COFFIN


Original in Assamese: Yeshe Dorjee Thongchi
Translation: Bibekananda Choudhury

The old lady died suddenly. She was not too old by count of years though. Just a few strands of hair turned silver. There had not been any specific illness either. There had been nothing on her part to worry about or any physical strain involved. She was just happily spending her days. There was no speciality to describe her. Very few people knew her, and it was just because she was the mother of a minister in power. Had her son not been a minister, she’d have been living hand to mouth toiling in the fields in a remote village on the China border. Perhaps her life would have been shorter - she would have died much earlier than this day. Or maybe, perhaps, she would have lived some more days, some more months or even a few years longer. But she was destined to die today, destined to die not in her village home but in the government bungalow in Itanagar, in the minister’s bungalow itself. Yet she died on such a day when she was not supposed to. She should have chosen some other time to die. Then her children, relatives and the few people that knew her, would have found ample time to express grief. She died on such a day when everyone was busy with election. She died without any disease, without any foreboding of impending death, putting everyone in trouble, specially her son, contesting the election for the third time, and in great risk of being routed.

Luckily her minister son was present at Itanagar that day as he had to come to collect the party ticket. He was planned to move to the district headquarter of his home district the following day. Because only a couple of days remained to submit nomination for candidature to the Returning Officer. No one from the family has been staying these days in the ministers’ bungalow. Everyone has moved to their home to do their part for the election campaign. Is it a matter of joke – this election? To work for the party, apart from cooking for the workers engaged in the campaign practically round the clock - so many voters just drop by to enjoy food and free swig – one practically loses count at the end of the day. And one cannot guarantee that those voters enjoying free food and drinks would eventually vote in favour of the candidate. One comes across such a category of voters who would drop by at every candidates house, enjoy the hospitality, take money, and finally cast the vote in someone else’s favour.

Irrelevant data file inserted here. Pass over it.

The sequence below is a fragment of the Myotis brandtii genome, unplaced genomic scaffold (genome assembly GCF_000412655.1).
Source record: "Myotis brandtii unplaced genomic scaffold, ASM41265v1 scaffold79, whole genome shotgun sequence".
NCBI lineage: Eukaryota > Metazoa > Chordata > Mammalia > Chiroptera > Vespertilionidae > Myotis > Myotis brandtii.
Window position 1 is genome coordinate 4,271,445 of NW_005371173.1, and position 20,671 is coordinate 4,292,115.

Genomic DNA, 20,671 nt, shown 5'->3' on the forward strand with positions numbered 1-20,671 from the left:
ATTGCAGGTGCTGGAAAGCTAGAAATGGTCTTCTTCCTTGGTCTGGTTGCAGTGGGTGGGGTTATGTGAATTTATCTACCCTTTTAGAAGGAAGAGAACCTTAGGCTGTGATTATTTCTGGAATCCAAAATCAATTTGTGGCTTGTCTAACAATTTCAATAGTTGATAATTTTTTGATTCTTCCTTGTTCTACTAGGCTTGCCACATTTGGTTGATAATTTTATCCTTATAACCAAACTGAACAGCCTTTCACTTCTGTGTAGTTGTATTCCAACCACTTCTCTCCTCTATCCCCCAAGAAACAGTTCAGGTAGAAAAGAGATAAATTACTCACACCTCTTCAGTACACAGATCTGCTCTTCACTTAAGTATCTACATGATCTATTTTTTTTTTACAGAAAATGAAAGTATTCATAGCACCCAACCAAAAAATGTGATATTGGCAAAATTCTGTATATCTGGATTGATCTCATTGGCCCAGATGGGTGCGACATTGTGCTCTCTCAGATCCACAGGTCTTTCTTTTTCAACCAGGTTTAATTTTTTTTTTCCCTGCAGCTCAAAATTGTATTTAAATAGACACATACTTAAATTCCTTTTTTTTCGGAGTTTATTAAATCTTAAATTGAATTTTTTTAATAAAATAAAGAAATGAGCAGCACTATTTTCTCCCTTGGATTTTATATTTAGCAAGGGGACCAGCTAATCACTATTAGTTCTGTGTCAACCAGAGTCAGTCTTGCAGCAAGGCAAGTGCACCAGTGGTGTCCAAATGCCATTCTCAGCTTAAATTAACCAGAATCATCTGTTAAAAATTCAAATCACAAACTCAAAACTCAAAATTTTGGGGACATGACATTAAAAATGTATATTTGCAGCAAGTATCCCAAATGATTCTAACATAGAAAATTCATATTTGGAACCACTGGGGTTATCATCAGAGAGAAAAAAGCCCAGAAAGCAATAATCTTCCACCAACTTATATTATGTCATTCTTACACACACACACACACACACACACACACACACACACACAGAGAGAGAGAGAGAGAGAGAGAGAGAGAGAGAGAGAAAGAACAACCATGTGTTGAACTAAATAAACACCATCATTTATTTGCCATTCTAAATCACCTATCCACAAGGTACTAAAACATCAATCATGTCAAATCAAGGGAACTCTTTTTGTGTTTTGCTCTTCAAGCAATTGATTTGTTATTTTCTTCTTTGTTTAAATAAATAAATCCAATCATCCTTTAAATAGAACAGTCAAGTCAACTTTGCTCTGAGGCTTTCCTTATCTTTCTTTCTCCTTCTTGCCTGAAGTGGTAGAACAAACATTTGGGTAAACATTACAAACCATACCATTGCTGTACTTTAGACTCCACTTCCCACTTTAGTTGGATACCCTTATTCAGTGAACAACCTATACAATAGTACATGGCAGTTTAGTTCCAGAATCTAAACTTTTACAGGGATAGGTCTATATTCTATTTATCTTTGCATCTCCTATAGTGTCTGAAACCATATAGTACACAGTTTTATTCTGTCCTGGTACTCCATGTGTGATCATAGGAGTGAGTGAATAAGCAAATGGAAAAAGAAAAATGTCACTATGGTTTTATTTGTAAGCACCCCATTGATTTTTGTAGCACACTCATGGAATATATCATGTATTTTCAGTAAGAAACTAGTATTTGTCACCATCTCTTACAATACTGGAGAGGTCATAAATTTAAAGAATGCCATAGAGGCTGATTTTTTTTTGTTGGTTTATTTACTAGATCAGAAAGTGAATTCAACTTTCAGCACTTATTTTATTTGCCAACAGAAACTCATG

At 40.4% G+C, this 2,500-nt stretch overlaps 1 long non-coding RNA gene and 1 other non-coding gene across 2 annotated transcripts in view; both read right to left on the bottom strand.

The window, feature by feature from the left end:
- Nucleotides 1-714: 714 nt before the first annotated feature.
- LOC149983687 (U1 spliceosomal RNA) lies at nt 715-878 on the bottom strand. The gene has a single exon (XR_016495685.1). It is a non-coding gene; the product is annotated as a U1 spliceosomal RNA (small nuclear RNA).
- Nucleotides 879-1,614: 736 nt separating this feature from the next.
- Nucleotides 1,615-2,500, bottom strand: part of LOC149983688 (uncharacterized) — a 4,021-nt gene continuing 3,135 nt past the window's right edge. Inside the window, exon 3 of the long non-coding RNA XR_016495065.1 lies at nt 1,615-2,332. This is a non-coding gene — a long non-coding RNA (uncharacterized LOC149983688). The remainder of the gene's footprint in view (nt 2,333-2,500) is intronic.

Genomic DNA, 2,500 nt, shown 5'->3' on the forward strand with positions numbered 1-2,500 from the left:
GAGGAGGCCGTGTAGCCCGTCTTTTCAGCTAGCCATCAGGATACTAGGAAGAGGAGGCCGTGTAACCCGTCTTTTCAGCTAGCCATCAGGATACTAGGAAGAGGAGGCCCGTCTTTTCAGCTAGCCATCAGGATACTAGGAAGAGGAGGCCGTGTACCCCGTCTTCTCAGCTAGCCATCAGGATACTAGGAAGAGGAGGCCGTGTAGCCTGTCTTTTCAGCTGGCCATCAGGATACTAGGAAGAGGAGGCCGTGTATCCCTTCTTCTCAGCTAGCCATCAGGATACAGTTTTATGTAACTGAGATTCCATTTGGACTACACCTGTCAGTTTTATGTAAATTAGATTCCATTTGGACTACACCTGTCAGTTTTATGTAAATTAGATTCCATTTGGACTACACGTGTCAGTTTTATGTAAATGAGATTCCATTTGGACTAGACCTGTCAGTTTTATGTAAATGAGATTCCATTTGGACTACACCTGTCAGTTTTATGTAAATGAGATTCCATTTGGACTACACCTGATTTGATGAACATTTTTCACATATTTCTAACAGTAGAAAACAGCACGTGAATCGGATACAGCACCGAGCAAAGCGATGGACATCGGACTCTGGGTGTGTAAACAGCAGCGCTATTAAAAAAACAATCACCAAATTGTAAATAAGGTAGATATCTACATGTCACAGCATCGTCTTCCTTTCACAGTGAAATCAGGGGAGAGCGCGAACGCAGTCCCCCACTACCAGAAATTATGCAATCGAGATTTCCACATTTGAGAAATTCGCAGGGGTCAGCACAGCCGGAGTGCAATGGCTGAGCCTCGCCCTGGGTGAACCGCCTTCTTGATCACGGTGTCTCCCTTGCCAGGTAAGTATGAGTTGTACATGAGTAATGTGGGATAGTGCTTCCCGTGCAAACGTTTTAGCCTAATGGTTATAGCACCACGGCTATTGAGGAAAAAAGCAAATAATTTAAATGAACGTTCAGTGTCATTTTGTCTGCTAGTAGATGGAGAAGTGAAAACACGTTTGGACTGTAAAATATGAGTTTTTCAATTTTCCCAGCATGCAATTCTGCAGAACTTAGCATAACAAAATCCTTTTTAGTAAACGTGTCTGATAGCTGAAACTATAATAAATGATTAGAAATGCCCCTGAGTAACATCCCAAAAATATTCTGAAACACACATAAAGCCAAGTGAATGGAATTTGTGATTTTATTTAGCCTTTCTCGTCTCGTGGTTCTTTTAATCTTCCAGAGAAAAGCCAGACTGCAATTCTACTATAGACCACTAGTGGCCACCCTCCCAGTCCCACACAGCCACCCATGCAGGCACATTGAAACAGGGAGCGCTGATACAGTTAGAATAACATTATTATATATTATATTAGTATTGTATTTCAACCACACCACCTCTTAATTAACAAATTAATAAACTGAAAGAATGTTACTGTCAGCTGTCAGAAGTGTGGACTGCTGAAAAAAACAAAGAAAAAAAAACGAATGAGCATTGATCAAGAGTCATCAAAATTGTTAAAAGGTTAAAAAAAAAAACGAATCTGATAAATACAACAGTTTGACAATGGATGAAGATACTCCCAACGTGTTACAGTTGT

Last time the old lady went to her home and got engaged in cooking round-the-clock, took care of the people engaged in election campaign, and, as such, she wanted to go back to her place, i.e. to the tiny township that has sprung up near her native village. But everyone left her back to be the sentinel of the bungalow at Itanagar. She was told just to come back a couple of days before the poll day - just to cast her vote. Because value of a single vote matters very high at times in this State with very small number of voters. Last time too, her son won by an extremely thin margin of five votes. This time it would be really tough. People are in angst against her minister son. There is no scope for winning if one does not spend two-three times more this time. But, to put the matter to worse, all the avenues to distribute cash has been closed. They have set up check gates at various points to check such activities. The minister son of the old lady is worried about that. He arrived from his constituency to formulate a strategy to win the election if one cannot cough up a good amount of cash among the voters, met the high command of the party yesterday and sought advice and simultaneously received the ticket. Today he was planned to move very early. Then it happened. After sitting on the car, suddenly he remembered about his mother. So just to say hello and bid bye, he got down from the car and strode towards her bedroom. As she, an early riser, did not come out on his calling, he pushed the door open and stepped into the room. Then he discovered that he was actually shaking a dead body as he made an effort to wake her up. It was as if the sky had crashed down over him. What to do at such time! He must, under any condition, reach the district capital of his constituency - it is so far that it takes about twelve-thirteen hours by car - provided no hurdle is encountered on the way, otherwise it takes a couple of days. Why should his mother leave him forever at this juncture! The minister did not feel any sorrow-pain-remorse at his mother’s demise, rather he felt irritated, felt angry, and the anger made him swore looking at the dead mother’s face – ‘Why should you have died today? Why could not you choose any other day? At least you should have died after casting the vote. What do I do now? I can’t even leave you like that. If I do that, the opposition would find ample scope to malign me. They’d say I am running after election deserting my mother’s dead body back at Itanagar. It would have been nice had there been someone here. At present there are none except the menials. What do I do, mother, you advice now’. The fact that Saab got down to bid good bye to his mother even after taking the seat, now the very person who had been prodding them to hurry is taking so much time took the driver and bodyguard by surprise and the bodyguard rushed inside to find out the reason. As he set foot inside, the security person heard saab scolding his own mother in a very harsh voice. During his long association with this gentleman, the bodyguard had never seen him talking to her even in a raised voice, so he was taken aback hearing with his own ears her son scolding the old lady and strode into the room.